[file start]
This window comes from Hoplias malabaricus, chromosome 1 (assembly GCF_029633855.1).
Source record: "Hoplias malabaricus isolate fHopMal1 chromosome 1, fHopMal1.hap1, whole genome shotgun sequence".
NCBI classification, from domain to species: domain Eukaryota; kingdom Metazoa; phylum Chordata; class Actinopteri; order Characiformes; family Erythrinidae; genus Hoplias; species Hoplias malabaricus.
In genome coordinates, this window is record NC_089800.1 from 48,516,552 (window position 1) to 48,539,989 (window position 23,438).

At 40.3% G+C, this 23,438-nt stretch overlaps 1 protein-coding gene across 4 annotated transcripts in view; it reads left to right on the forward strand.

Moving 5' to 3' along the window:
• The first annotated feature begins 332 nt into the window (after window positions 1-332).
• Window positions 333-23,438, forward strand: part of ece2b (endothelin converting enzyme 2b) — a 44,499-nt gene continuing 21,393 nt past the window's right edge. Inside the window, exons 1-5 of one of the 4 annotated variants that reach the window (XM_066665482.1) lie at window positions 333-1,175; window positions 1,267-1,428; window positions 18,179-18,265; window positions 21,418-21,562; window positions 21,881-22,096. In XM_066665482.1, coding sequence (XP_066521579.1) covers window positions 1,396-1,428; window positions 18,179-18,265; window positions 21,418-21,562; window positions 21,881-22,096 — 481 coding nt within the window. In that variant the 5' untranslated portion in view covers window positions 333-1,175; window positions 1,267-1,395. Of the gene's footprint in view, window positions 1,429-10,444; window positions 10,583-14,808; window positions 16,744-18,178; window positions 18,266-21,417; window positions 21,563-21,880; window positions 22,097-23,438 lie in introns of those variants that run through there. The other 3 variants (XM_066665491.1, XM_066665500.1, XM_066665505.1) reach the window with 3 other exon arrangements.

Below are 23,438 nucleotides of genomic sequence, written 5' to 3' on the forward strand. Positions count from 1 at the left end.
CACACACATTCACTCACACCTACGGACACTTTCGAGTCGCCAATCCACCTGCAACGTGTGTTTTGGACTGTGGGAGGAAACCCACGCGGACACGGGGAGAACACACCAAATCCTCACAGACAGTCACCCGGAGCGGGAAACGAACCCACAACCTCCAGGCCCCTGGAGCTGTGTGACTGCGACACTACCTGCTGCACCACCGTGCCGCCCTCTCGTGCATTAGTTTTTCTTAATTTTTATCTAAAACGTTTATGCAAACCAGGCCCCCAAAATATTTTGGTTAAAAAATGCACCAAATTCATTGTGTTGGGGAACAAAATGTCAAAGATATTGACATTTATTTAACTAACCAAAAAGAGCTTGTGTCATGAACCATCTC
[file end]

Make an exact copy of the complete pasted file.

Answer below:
This window comes from Hoplias malabaricus, chromosome 1 (assembly GCF_029633855.1).
Source record: "Hoplias malabaricus isolate fHopMal1 chromosome 1, fHopMal1.hap1, whole genome shotgun sequence".
NCBI classification, from domain to species: domain Eukaryota; kingdom Metazoa; phylum Chordata; class Actinopteri; order Characiformes; family Erythrinidae; genus Hoplias; species Hoplias malabaricus.
In genome coordinates, this window is record NC_089800.1 from 48,516,552 (window position 1) to 48,539,989 (window position 23,438).

At 40.3% G+C, this 23,438-nt stretch overlaps 1 protein-coding gene across 4 annotated transcripts in view; it reads left to right on the forward strand.

Moving 5' to 3' along the window:
• The first annotated feature begins 332 nt into the window (after window positions 1-332).
• Window positions 333-23,438, forward strand: part of ece2b (endothelin converting enzyme 2b) — a 44,499-nt gene continuing 21,393 nt past the window's right edge. Inside the window, exons 1-5 of one of the 4 annotated variants that reach the window (XM_066665482.1) lie at window positions 333-1,175; window positions 1,267-1,428; window positions 18,179-18,265; window positions 21,418-21,562; window positions 21,881-22,096. In XM_066665482.1, coding sequence (XP_066521579.1) covers window positions 1,396-1,428; window positions 18,179-18,265; window positions 21,418-21,562; window positions 21,881-22,096 — 481 coding nt within the window. In that variant the 5' untranslated portion in view covers window positions 333-1,175; window positions 1,267-1,395. Of the gene's footprint in view, window positions 1,429-10,444; window positions 10,583-14,808; window positions 16,744-18,178; window positions 18,266-21,417; window positions 21,563-21,880; window positions 22,097-23,438 lie in introns of those variants that run through there. The other 3 variants (XM_066665491.1, XM_066665500.1, XM_066665505.1) reach the window with 3 other exon arrangements.

Below are 23,438 nucleotides of genomic sequence, written 5' to 3' on the forward strand. Positions count from 1 at the left end.
CACACACATTCACTCACACCTACGGACACTTTCGAGTCGCCAATCCACCTGCAACGTGTGTTTTGGACTGTGGGAGGAAACCCACGCGGACACGGGGAGAACACACCAAATCCTCACAGACAGTCACCCGGAGCGGGAAACGAACCCACAACCTCCAGGCCCCTGGAGCTGTGTGACTGCGACACTACCTGCTGCACCACCGTGCCGCCCTCTCGTGCATTAGTTTTTCTTAATTTTTATCTAAAACGTTTATGCAAACCAGGCCCCCAAAATATTTTGGTTAAAAAATGCACCAAATTCATTGTGTTGGGGAACAAAATGTCAAAGATATTGACATTTATTTAACTAACCAAAAAGAGCTTGTGTCATGAACCATCTC